Sunday 4 February 2024

The Early Days of Ladbrokes Bookmaker

In 1961 the Betting and Gaming Act saw betting shops appear in the high streets. Before this time the only place a legal cash bet could take place was on course. Bookmakers were allowed telephone clients but this was based on credit. Ladbrokes had this working relationship, not surprisingly, with many punters from the gentry or incredibly wealthy clients. Betting shops allowed punters to place a bet legally. Before, it was was a time of backstreet bookmakers often related to criminals and illegal.

It’s interesting to consider those early years. Reading Ron Pollard’s fascinating book about him working for Ladbrokes as an odds-maker as well as the PR Director these were difficult times. He worked with Ladbrokes from 1962 and remembered how on a number of occasions, in that first decade, they had such liabilities that they were on the verge of bankruptcy. He told of times where they pushed football betting odds to the extreme in what was akin to a price war with William Hill which cost both companies dear. It was madness but that’s how things worked in those formative years. He also detailed how Ladbrokes made a killing by looking for alternative betting mediums such politics and general elections. This proved to be a master move and not only helped gain money but global promotion for the company. One occasions they placed so much hope and money on Labour winning the general election that a loss would have seen the firm the brink of financial disaster. Pollard said he felt so unsettled by the whole situation that he called his mother and said he was contemplating suicide. Thankfully, all was OK.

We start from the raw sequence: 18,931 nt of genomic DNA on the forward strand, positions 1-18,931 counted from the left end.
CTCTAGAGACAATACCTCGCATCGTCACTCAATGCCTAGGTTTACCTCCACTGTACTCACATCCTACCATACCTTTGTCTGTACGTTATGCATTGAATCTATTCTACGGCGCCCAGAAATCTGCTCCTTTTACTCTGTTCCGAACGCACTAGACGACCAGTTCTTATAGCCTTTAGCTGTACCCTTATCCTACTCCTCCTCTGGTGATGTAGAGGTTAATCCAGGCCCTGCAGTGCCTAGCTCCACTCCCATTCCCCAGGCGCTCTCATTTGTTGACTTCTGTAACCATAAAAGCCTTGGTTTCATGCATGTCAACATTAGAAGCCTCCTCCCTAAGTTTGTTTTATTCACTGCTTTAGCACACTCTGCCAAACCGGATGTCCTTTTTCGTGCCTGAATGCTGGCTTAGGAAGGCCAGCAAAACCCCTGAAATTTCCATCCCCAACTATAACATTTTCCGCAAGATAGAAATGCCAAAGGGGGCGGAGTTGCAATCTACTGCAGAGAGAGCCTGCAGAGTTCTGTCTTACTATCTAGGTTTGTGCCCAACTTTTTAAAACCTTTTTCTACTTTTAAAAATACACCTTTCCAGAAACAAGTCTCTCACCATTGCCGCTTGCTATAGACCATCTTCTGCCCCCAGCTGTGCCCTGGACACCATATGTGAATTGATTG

It is probably too easy to think of giant companies and consider their business history has always followed a straight path and been a bed of roses. In actual fact this is far from the truth. There have been many ups and downs as there will be in the future although it is very unlikely such a company would find itself with serious concern due to diversifying and investing as Ladbrokes did in property, hotels and other businesses across the globe.

I was surprised to read that along the way they invested in managing Aintree to protect the Grand National which was pretty close to disappearing. Also, they purchased Lingfield and many greyhound tracks. They invested in many enterprises which are often forgotten or perhaps viewed less objectively.

It was also interesting to read how Ladbrokes had a brilliant casino business in the 1970s then they encountered problems with The Playboy Club over the acquisition of clients. This was back in the day when rich sheikhs frequented London and literally spent millions in a night. Sadly, the road to riches for both companies fell foul of the law and both casinos lost their licences.

Cyril Stein was one of the movers and shakers in helping create the Ladbrokes we know today and he was a brilliant businessman.

Today Ladbrokes is worth £2.9 billion. It’s a long way from those small beginning when the company was purchased in 1956 for £100,000. Amazingly it was owed £105,000 so in effect the company cost no money to purchase.

Ron Pollards biography is a brilliant read.